In human society we might also have a problem with the ones who bark too much. The squeaky wheels get the grease, they say, and many assume the ones who seem most certain and who proclaim their opinions loudest must have all the answers. Maybe not.

A Fortune magazine article asks for balance, for granting more respect to the quieter among us: "Women Shouldn't Have to Lead Like Men to Be Successful." The author of the article, Roxanne Gay, struck a chord for me because this year I have worked hard to devise strategies ensuring that every member of my college Lit. class would participate in discussion. Gay wants a range of approaches to leadership and participation in business and so would I. Too often the leader is the most aggressive and arrogant, not necessarily the smartest or most apt. However, I have issues with most such discussions about leadership because they assume that certain qualities or patterns of behavior are exclusively the prerogative of one gender. And that merely exacerbates the problem of allowing only those who squeak loudest to have their way—male or female. This is, then, not just about allowing quiet women to have some role in business, it is about allowing people with a range of social skills to participate fully. It is about listening to a variety of voices.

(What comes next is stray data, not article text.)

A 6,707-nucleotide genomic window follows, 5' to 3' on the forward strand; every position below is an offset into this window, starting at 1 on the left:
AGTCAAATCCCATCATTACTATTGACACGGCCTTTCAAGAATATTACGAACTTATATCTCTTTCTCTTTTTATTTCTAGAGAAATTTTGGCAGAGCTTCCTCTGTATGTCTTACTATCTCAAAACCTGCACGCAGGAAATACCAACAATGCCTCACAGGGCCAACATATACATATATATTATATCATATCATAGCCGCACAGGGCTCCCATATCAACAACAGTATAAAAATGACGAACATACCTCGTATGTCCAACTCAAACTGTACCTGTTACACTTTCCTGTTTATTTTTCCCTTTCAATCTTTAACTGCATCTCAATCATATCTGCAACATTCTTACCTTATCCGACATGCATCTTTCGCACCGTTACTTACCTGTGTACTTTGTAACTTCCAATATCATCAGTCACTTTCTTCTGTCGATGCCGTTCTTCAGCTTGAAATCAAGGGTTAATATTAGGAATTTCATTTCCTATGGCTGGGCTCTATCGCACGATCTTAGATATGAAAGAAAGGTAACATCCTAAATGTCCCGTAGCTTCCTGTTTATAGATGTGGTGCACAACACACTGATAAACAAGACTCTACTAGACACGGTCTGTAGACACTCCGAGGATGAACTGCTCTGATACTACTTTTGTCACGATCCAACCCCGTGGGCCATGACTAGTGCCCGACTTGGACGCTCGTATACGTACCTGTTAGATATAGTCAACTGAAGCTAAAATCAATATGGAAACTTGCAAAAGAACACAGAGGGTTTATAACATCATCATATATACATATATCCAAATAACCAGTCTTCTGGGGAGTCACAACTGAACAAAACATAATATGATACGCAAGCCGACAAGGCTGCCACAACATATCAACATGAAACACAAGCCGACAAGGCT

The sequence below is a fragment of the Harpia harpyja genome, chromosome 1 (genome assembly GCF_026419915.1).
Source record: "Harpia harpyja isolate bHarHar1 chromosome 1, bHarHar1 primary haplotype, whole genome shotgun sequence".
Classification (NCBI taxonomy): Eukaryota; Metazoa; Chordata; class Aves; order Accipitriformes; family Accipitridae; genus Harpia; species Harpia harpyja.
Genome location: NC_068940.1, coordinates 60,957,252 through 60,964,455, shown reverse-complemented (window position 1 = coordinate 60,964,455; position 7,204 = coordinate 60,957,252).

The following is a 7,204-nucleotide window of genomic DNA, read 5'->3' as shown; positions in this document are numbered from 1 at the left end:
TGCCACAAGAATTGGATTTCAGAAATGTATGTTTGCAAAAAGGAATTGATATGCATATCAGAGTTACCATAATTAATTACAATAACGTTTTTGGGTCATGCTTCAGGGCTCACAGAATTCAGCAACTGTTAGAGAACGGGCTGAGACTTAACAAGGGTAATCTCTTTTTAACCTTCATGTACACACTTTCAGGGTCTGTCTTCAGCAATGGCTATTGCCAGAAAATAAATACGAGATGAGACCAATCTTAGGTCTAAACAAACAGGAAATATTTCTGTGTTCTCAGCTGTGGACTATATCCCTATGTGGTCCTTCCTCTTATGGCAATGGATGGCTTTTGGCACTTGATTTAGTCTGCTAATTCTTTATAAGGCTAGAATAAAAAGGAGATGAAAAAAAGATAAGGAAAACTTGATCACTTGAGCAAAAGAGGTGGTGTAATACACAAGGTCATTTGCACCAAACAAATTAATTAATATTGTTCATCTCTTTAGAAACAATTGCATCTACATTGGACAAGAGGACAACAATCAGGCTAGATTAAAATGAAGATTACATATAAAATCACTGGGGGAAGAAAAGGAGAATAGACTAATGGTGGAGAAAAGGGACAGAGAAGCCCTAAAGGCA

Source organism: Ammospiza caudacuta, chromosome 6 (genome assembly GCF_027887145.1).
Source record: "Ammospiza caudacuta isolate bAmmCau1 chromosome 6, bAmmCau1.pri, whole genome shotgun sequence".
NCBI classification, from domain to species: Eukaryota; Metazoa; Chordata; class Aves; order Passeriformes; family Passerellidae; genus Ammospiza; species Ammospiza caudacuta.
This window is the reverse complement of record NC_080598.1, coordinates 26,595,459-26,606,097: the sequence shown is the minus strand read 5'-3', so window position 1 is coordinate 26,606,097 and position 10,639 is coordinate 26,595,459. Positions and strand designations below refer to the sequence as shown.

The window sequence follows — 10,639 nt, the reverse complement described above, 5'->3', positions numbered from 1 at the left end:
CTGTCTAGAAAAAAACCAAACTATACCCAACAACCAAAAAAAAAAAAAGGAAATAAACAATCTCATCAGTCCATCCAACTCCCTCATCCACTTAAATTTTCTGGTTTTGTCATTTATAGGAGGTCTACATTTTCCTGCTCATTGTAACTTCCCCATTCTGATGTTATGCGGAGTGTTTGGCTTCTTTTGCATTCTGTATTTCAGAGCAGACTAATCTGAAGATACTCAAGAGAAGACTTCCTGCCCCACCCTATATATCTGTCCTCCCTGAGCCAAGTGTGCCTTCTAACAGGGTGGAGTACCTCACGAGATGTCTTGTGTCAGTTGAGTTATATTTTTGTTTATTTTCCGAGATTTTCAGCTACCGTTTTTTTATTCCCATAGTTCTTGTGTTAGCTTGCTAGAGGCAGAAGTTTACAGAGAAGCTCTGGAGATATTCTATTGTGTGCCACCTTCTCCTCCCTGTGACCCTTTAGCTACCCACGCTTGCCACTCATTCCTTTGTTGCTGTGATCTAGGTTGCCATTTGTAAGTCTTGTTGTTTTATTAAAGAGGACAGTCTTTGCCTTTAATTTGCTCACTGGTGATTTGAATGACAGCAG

I have a very different situation in a college literature class I am teaching. I recognize and respect efforts to extend the conversation to others. Apt and intelligent readers should in no way feel they must apologize or defend their contributions. On the other hand, everyone in class should and must contribute when 40% of the grade is discussion, notes, and miscellaneous tasks.